Monday, February 28, 2011

Lemon Cream Truffles

After I coated the marshmallows in white chocolate couverture, I had some extra white chocolate leftover and I decided to be brave and try making some white chocolate truffles.  I've tried and failed many times to make these.  Because of the high fat content in white chocolate, it tends to seize up and come out of emulsion fairly easily.  There are many painful memories mulling about in my mind of pounds of premium white chocolate couverture turning into a gloppy, oily mess.

I started with a recipe from Chocolates & Confections.

However, I didn't have any mint, I fear butter because it's even more fat in the recipe (and we just discussed what fat does), and I was afraid of making the whole batch.  So... without further ado...

Stacey's Lemon Cream Truffle Ingredients:

2.5 oz heavy cream, organic
Lemon zest from 1/2 a lemon (make sure peels are big, without getting the pith)
1 oz glucose syrup
17 oz white chocolate couverture (El Rey), tempered and at 86F
2 oz lemon juice

64% dark chocolate couverture (Guittard), tempered for dipping
Spiral Chocolate Dipping tool
Baking sheet with a layer of plastic wrap laid down on the surface
Medical / food safety gloves

Since tempering chocolate takes the longest, I did that first.  Then, I put the lemon peel in the cream with the glucose and set it on the stove to boil.  I made sure the lemon peel pieces were big so that I could pick them out - normally I'd use a rasp, but if I did that I'd have to use a strainer instead of the chopsticks.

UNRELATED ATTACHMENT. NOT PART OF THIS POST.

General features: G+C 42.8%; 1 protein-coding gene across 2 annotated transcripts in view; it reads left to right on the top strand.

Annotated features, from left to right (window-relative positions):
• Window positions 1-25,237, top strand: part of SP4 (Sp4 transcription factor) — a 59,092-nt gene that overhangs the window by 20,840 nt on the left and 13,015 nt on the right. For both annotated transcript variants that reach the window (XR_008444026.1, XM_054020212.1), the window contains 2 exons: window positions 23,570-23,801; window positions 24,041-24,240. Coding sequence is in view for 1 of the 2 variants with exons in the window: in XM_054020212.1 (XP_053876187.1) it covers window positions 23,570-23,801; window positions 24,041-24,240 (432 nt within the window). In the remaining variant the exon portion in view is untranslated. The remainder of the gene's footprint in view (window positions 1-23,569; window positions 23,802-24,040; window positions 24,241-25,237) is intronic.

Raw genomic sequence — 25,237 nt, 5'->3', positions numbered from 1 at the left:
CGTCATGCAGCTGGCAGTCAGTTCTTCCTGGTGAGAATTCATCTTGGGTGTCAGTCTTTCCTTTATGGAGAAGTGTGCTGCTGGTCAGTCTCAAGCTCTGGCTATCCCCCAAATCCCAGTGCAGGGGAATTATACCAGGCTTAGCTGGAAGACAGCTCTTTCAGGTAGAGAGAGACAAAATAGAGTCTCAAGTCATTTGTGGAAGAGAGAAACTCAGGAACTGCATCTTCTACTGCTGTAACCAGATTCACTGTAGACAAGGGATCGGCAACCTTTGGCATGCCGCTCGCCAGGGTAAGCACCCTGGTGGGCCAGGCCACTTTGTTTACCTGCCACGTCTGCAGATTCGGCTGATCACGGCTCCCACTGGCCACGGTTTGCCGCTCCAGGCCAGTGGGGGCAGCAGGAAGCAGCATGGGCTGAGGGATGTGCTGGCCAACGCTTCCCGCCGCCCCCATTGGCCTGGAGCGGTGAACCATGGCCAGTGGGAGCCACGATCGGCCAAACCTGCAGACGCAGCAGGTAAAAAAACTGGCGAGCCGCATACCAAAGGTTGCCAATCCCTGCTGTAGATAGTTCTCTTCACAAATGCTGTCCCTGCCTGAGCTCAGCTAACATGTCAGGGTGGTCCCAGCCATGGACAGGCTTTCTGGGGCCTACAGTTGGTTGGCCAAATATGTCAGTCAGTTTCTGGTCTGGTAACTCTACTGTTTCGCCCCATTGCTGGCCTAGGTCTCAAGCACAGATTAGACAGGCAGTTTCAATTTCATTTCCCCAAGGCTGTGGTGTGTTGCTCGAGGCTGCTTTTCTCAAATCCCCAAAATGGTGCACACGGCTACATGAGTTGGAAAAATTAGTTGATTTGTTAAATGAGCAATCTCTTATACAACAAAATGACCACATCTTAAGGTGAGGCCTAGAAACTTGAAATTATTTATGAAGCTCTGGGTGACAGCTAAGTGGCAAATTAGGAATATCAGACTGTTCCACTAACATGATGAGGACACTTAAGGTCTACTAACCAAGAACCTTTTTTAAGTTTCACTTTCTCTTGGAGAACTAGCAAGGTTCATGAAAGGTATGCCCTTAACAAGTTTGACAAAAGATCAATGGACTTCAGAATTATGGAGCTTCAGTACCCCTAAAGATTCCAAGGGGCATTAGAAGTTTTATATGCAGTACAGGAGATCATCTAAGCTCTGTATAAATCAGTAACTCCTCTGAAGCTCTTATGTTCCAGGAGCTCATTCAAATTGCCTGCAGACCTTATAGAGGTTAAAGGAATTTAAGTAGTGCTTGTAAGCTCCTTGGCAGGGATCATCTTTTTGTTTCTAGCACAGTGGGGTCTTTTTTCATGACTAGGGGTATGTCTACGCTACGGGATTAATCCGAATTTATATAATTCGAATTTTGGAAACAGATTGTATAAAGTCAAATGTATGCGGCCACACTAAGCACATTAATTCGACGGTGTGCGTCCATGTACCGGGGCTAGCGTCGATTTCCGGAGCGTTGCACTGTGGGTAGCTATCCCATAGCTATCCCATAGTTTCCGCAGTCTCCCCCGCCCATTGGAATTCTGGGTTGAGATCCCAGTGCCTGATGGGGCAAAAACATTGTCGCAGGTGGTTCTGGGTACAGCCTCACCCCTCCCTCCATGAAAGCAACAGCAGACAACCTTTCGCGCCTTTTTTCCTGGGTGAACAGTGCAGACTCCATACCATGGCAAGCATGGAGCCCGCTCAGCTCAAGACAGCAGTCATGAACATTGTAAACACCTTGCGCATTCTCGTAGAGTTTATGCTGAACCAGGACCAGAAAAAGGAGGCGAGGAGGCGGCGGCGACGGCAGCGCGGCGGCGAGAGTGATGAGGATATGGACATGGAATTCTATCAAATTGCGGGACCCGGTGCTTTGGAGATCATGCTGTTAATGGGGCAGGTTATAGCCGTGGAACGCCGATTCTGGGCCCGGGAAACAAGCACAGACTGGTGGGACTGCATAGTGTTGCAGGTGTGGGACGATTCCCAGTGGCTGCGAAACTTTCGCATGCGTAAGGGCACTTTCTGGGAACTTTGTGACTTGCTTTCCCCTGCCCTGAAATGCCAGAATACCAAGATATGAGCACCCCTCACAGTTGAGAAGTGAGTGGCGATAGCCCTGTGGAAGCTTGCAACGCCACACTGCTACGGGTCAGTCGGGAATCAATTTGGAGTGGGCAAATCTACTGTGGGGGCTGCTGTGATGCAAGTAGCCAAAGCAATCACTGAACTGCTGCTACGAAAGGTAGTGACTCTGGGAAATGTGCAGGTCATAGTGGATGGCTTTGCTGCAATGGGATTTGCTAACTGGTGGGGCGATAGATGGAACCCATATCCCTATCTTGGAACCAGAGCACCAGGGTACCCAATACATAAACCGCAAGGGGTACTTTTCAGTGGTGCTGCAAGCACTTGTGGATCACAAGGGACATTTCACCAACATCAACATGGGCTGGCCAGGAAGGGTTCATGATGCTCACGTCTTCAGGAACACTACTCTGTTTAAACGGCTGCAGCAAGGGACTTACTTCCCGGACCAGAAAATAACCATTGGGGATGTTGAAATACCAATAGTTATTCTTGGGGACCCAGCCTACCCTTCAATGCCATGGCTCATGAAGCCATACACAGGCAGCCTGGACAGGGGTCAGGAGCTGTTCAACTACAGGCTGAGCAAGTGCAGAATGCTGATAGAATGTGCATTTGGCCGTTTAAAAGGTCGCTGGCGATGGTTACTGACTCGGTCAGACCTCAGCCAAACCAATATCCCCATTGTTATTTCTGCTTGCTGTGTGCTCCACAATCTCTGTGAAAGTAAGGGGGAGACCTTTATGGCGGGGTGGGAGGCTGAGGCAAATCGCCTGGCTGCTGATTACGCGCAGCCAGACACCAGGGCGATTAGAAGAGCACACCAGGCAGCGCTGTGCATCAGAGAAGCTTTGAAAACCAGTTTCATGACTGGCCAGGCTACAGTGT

Then I used my juicer to prepare the lemon juice and set it aside in a glass bowl.
Once the cream came to a boil, I turned off the flame and put a lid on the pot. I let it steep for 5 minutes before removing the lemon peel, and then waited for it to cool to 105F.  Then I microwaved the lemon juice for about 20 seconds until it was 105F.  I rechecked the temperature of the chocolate and had to reheat it a bit - you have to make sure not to reheat it too much because it will come out of temper and you will have to reseed it. Once it was back at 86F, I poured both the lemon juice and the cream on top.

Here's the scary part.  If you don't stir it correctly, you'll end up with the gloppy mess.  I tried to stir small circles on the surface of the chocolate (maybe only penetrating 1-2 inches into the chocolate), rotating around the bowl.  Halfway through it looks like this:
And once it's all mixed in, it looks like this.
I put plastic wrap over it, covering the surface of the mixture, and then left it overnight to set.

Once it was set, I removed the plastic and used my 1-1/8" scooper to scoop out truffle balls.
Then I rolled them in my hands until they look like this.
It's best to do this and then leave them while you temper the enrobing chocolate so they can dry a bit and not stick to the dipping utensil so much.  I tempered the dark chocolate and then began the dipping process.  I only dip one at a time.
Then I fish it out with my spiral dipping tool fork and place it on the plastic wrap on the baking sheet. The book describes dipping twice, probably because of this problem - this is the bottom of the dipped truffle.
The dark chocolate contracts as it sets and then squishes a little of the soft truffle out of the bottom at the weakest point.  But, I don't like dipping twice because it's too hard to re-find the bottom, and then I think the shell is too thick.  So, once all the truffles are dipped, I go back with gloved hands and re-dip the bottoms in the remainder of the dipping chocolate - just a little chocolate so that the bottom is sealed.   

And the finished product is shiny and sealed and looks like these:

1 comment: